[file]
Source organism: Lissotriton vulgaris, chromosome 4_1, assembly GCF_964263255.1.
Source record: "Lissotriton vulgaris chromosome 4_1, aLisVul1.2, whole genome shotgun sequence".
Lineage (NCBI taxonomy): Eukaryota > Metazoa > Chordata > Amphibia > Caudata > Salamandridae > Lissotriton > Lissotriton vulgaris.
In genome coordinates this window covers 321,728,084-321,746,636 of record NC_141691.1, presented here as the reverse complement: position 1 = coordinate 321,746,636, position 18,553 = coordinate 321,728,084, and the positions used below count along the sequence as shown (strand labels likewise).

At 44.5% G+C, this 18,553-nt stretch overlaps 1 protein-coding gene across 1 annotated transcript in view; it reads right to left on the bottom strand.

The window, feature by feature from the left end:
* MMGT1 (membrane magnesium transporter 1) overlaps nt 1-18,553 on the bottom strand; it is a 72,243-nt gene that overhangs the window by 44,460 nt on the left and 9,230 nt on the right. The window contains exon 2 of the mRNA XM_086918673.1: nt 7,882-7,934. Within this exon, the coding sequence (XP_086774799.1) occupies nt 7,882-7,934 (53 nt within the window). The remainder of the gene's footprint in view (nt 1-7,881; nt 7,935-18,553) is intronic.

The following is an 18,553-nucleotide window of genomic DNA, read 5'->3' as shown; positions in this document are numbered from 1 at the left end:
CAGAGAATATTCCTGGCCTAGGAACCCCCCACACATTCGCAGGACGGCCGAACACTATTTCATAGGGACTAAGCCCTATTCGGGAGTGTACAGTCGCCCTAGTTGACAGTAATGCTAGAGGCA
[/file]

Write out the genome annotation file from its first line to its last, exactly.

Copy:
Source organism: Lissotriton vulgaris, chromosome 4_1, assembly GCF_964263255.1.
Source record: "Lissotriton vulgaris chromosome 4_1, aLisVul1.2, whole genome shotgun sequence".
Lineage (NCBI taxonomy): Eukaryota > Metazoa > Chordata > Amphibia > Caudata > Salamandridae > Lissotriton > Lissotriton vulgaris.
In genome coordinates this window covers 321,728,084-321,746,636 of record NC_141691.1, presented here as the reverse complement: position 1 = coordinate 321,746,636, position 18,553 = coordinate 321,728,084, and the positions used below count along the sequence as shown (strand labels likewise).

At 44.5% G+C, this 18,553-nt stretch overlaps 1 protein-coding gene across 1 annotated transcript in view; it reads right to left on the bottom strand.

The window, feature by feature from the left end:
* MMGT1 (membrane magnesium transporter 1) overlaps nt 1-18,553 on the bottom strand; it is a 72,243-nt gene that overhangs the window by 44,460 nt on the left and 9,230 nt on the right. The window contains exon 2 of the mRNA XM_086918673.1: nt 7,882-7,934. Within this exon, the coding sequence (XP_086774799.1) occupies nt 7,882-7,934 (53 nt within the window). The remainder of the gene's footprint in view (nt 1-7,881; nt 7,935-18,553) is intronic.

The following is an 18,553-nucleotide window of genomic DNA, read 5'->3' as shown; positions in this document are numbered from 1 at the left end:
CAGAGAATATTCCTGGCCTAGGAACCCCCCACACATTCGCAGGACGGCCGAACACTATTTCATAGGGACTAAGCCCTATTCGGGAGTGTACAGTCGCCCTAGTTGACAGTAATGCTAGAGGCA